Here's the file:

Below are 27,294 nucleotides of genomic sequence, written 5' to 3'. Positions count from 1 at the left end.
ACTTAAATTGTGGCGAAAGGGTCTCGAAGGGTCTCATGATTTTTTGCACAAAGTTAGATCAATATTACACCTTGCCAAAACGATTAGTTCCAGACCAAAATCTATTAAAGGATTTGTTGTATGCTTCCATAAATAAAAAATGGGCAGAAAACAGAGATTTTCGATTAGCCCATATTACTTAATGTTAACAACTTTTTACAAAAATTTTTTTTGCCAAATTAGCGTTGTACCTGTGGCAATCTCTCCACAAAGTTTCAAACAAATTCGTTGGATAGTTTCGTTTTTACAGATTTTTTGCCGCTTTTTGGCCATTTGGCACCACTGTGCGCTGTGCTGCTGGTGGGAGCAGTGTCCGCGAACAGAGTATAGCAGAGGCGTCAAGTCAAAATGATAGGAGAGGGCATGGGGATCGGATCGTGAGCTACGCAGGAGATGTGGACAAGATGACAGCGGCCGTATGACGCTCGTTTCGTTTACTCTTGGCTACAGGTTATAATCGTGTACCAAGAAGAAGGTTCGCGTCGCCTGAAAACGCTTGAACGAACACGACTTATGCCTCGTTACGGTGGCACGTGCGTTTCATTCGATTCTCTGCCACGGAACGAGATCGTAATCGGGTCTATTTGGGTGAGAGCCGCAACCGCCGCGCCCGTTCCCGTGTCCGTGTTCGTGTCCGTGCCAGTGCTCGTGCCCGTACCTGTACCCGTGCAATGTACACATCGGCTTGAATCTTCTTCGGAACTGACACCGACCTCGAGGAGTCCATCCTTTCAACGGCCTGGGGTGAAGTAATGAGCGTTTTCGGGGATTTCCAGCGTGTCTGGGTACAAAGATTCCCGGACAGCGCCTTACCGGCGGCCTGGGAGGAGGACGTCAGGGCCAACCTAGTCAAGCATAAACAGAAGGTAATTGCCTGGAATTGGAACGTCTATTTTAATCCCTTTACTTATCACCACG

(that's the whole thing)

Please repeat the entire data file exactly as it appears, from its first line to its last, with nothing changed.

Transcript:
Below are 27,294 nucleotides of genomic sequence, written 5' to 3'. Positions count from 1 at the left end.
ACTTAAATTGTGGCGAAAGGGTCTCGAAGGGTCTCATGATTTTTTGCACAAAGTTAGATCAATATTACACCTTGCCAAAACGATTAGTTCCAGACCAAAATCTATTAAAGGATTTGTTGTATGCTTCCATAAATAAAAAATGGGCAGAAAACAGAGATTTTCGATTAGCCCATATTACTTAATGTTAACAACTTTTTACAAAAATTTTTTTTGCCAAATTAGCGTTGTACCTGTGGCAATCTCTCCACAAAGTTTCAAACAAATTCGTTGGATAGTTTCGTTTTTACAGATTTTTTGCCGCTTTTTGGCCATTTGGCACCACTGTGCGCTGTGCTGCTGGTGGGAGCAGTGTCCGCGAACAGAGTATAGCAGAGGCGTCAAGTCAAAATGATAGGAGAGGGCATGGGGATCGGATCGTGAGCTACGCAGGAGATGTGGACAAGATGACAGCGGCCGTATGACGCTCGTTTCGTTTACTCTTGGCTACAGGTTATAATCGTGTACCAAGAAGAAGGTTCGCGTCGCCTGAAAACGCTTGAACGAACACGACTTATGCCTCGTTACGGTGGCACGTGCGTTTCATTCGATTCTCTGCCACGGAACGAGATCGTAATCGGGTCTATTTGGGTGAGAGCCGCAACCGCCGCGCCCGTTCCCGTGTCCGTGTTCGTGTCCGTGCCAGTGCTCGTGCCCGTACCTGTACCCGTGCAATGTACACATCGGCTTGAATCTTCTTCGGAACTGACACCGACCTCGAGGAGTCCATCCTTTCAACGGCCTGGGGTGAAGTAATGAGCGTTTTCGGGGATTTCCAGCGTGTCTGGGTACAAAGATTCCCGGACAGCGCCTTACCGGCGGCCTGGGAGGAGGACGTCAGGGCCAACCTAGTCAAGCATAAACAGAAGGTAATTGCCTGGAATTGGAACGTCTATTTTAATCCCTTTACTTATCACCACG